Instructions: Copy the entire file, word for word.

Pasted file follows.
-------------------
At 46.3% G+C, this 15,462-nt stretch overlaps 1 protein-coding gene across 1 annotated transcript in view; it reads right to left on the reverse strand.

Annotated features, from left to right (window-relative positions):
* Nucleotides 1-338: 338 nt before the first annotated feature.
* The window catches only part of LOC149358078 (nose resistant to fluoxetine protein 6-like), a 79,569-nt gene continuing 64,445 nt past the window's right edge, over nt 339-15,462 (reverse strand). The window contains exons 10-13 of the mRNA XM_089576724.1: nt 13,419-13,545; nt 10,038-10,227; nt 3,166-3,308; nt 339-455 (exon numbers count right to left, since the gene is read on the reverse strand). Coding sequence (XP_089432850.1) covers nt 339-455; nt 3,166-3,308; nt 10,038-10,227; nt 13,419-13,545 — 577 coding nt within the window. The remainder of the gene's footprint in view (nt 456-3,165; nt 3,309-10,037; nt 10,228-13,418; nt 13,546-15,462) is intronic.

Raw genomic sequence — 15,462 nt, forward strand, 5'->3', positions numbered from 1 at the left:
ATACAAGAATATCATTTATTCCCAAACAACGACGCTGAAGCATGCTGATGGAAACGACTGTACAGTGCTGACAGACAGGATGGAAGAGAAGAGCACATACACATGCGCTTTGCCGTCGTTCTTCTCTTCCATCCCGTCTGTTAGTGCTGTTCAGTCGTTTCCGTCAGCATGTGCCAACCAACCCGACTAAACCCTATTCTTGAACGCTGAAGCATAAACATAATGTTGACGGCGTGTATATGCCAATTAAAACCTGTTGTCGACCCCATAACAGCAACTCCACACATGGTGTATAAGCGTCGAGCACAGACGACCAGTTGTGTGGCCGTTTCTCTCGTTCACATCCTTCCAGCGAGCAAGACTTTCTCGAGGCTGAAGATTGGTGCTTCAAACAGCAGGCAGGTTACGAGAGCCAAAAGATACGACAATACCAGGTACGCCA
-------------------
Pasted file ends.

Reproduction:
At 46.3% G+C, this 15,462-nt stretch overlaps 1 protein-coding gene across 1 annotated transcript in view; it reads right to left on the reverse strand.

Annotated features, from left to right (window-relative positions):
* Nucleotides 1-338: 338 nt before the first annotated feature.
* The window catches only part of LOC149358078 (nose resistant to fluoxetine protein 6-like), a 79,569-nt gene continuing 64,445 nt past the window's right edge, over nt 339-15,462 (reverse strand). The window contains exons 10-13 of the mRNA XM_089576724.1: nt 13,419-13,545; nt 10,038-10,227; nt 3,166-3,308; nt 339-455 (exon numbers count right to left, since the gene is read on the reverse strand). Coding sequence (XP_089432850.1) covers nt 339-455; nt 3,166-3,308; nt 10,038-10,227; nt 13,419-13,545 — 577 coding nt within the window. The remainder of the gene's footprint in view (nt 456-3,165; nt 3,309-10,037; nt 10,228-13,418; nt 13,546-15,462) is intronic.

Raw genomic sequence — 15,462 nt, forward strand, 5'->3', positions numbered from 1 at the left:
ATACAAGAATATCATTTATTCCCAAACAACGACGCTGAAGCATGCTGATGGAAACGACTGTACAGTGCTGACAGACAGGATGGAAGAGAAGAGCACATACACATGCGCTTTGCCGTCGTTCTTCTCTTCCATCCCGTCTGTTAGTGCTGTTCAGTCGTTTCCGTCAGCATGTGCCAACCAACCCGACTAAACCCTATTCTTGAACGCTGAAGCATAAACATAATGTTGACGGCGTGTATATGCCAATTAAAACCTGTTGTCGACCCCATAACAGCAACTCCACACATGGTGTATAAGCGTCGAGCACAGACGACCAGTTGTGTGGCCGTTTCTCTCGTTCACATCCTTCCAGCGAGCAAGACTTTCTCGAGGCTGAAGATTGGTGCTTCAAACAGCAGGCAGGTTACGAGAGCCAAAAGATACGACAATACCAGGTACGCCA